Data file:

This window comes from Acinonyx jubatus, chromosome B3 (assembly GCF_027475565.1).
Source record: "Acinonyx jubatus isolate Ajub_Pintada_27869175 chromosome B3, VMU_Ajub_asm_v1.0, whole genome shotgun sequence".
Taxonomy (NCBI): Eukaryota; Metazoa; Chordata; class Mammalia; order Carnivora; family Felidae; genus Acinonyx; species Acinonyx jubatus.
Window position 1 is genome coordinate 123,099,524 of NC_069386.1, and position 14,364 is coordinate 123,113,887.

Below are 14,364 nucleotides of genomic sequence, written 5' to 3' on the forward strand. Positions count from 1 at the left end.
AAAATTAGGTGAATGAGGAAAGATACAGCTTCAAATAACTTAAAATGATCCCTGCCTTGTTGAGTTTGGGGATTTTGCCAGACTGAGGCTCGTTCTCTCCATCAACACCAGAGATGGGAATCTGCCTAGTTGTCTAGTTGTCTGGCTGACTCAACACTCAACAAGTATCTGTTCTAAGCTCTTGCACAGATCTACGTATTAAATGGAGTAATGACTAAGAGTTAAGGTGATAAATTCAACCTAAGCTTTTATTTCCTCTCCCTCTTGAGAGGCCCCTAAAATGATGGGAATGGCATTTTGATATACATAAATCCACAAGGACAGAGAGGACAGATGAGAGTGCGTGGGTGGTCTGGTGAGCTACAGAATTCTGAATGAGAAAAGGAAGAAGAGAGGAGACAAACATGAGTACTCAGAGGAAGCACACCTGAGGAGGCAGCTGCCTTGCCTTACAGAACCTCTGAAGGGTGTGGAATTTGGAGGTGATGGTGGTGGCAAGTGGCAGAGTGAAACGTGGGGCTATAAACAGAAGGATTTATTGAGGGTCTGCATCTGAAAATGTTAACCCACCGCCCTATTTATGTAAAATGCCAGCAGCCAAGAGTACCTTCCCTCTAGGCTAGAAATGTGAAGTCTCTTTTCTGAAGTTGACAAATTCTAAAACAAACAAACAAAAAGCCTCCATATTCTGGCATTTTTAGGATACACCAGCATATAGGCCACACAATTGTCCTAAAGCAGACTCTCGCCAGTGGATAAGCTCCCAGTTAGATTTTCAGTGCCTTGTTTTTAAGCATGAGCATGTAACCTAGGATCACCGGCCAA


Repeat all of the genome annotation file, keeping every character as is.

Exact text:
This window comes from Acinonyx jubatus, chromosome B3 (assembly GCF_027475565.1).
Source record: "Acinonyx jubatus isolate Ajub_Pintada_27869175 chromosome B3, VMU_Ajub_asm_v1.0, whole genome shotgun sequence".
Taxonomy (NCBI): Eukaryota; Metazoa; Chordata; class Mammalia; order Carnivora; family Felidae; genus Acinonyx; species Acinonyx jubatus.
Window position 1 is genome coordinate 123,099,524 of NC_069386.1, and position 14,364 is coordinate 123,113,887.

Below are 14,364 nucleotides of genomic sequence, written 5' to 3' on the forward strand. Positions count from 1 at the left end.
AAAATTAGGTGAATGAGGAAAGATACAGCTTCAAATAACTTAAAATGATCCCTGCCTTGTTGAGTTTGGGGATTTTGCCAGACTGAGGCTCGTTCTCTCCATCAACACCAGAGATGGGAATCTGCCTAGTTGTCTAGTTGTCTGGCTGACTCAACACTCAACAAGTATCTGTTCTAAGCTCTTGCACAGATCTACGTATTAAATGGAGTAATGACTAAGAGTTAAGGTGATAAATTCAACCTAAGCTTTTATTTCCTCTCCCTCTTGAGAGGCCCCTAAAATGATGGGAATGGCATTTTGATATACATAAATCCACAAGGACAGAGAGGACAGATGAGAGTGCGTGGGTGGTCTGGTGAGCTACAGAATTCTGAATGAGAAAAGGAAGAAGAGAGGAGACAAACATGAGTACTCAGAGGAAGCACACCTGAGGAGGCAGCTGCCTTGCCTTACAGAACCTCTGAAGGGTGTGGAATTTGGAGGTGATGGTGGTGGCAAGTGGCAGAGTGAAACGTGGGGCTATAAACAGAAGGATTTATTGAGGGTCTGCATCTGAAAATGTTAACCCACCGCCCTATTTATGTAAAATGCCAGCAGCCAAGAGTACCTTCCCTCTAGGCTAGAAATGTGAAGTCTCTTTTCTGAAGTTGACAAATTCTAAAACAAACAAACAAAAAGCCTCCATATTCTGGCATTTTTAGGATACACCAGCATATAGGCCACACAATTGTCCTAAAGCAGACTCTCGCCAGTGGATAAGCTCCCAGTTAGATTTTCAGTGCCTTGTTTTTAAGCATGAGCATGTAACCTAGGATCACCGGCCAA